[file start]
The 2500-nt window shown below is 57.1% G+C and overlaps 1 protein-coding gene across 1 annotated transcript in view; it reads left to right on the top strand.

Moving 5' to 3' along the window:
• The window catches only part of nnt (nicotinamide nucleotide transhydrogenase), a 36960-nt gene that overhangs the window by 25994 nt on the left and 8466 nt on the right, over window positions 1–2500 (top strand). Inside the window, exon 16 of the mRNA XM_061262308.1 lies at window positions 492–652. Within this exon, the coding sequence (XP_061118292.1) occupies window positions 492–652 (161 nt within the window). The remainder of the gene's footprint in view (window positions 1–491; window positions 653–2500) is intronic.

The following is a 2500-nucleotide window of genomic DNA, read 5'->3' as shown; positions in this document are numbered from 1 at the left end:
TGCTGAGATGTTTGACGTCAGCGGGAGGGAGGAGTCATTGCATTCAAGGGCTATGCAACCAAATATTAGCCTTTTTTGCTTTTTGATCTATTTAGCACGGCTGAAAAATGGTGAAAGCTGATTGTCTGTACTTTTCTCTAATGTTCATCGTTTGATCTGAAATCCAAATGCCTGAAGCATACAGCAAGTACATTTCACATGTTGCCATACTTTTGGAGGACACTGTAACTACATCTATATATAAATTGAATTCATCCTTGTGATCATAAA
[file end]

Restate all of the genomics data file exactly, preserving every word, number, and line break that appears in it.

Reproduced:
The 2500-nt window shown below is 57.1% G+C and overlaps 1 protein-coding gene across 1 annotated transcript in view; it reads left to right on the top strand.

Moving 5' to 3' along the window:
• The window catches only part of nnt (nicotinamide nucleotide transhydrogenase), a 36960-nt gene that overhangs the window by 25994 nt on the left and 8466 nt on the right, over window positions 1–2500 (top strand). Inside the window, exon 16 of the mRNA XM_061262308.1 lies at window positions 492–652. Within this exon, the coding sequence (XP_061118292.1) occupies window positions 492–652 (161 nt within the window). The remainder of the gene's footprint in view (window positions 1–491; window positions 653–2500) is intronic.

The following is a 2500-nucleotide window of genomic DNA, read 5'->3' as shown; positions in this document are numbered from 1 at the left end:
TGCTGAGATGTTTGACGTCAGCGGGAGGGAGGAGTCATTGCATTCAAGGGCTATGCAACCAAATATTAGCCTTTTTTGCTTTTTGATCTATTTAGCACGGCTGAAAAATGGTGAAAGCTGATTGTCTGTACTTTTCTCTAATGTTCATCGTTTGATCTGAAATCCAAATGCCTGAAGCATACAGCAAGTACATTTCACATGTTGCCATACTTTTGGAGGACACTGTAACTACATCTATATATAAATTGAATTCATCCTTGTGATCATAAA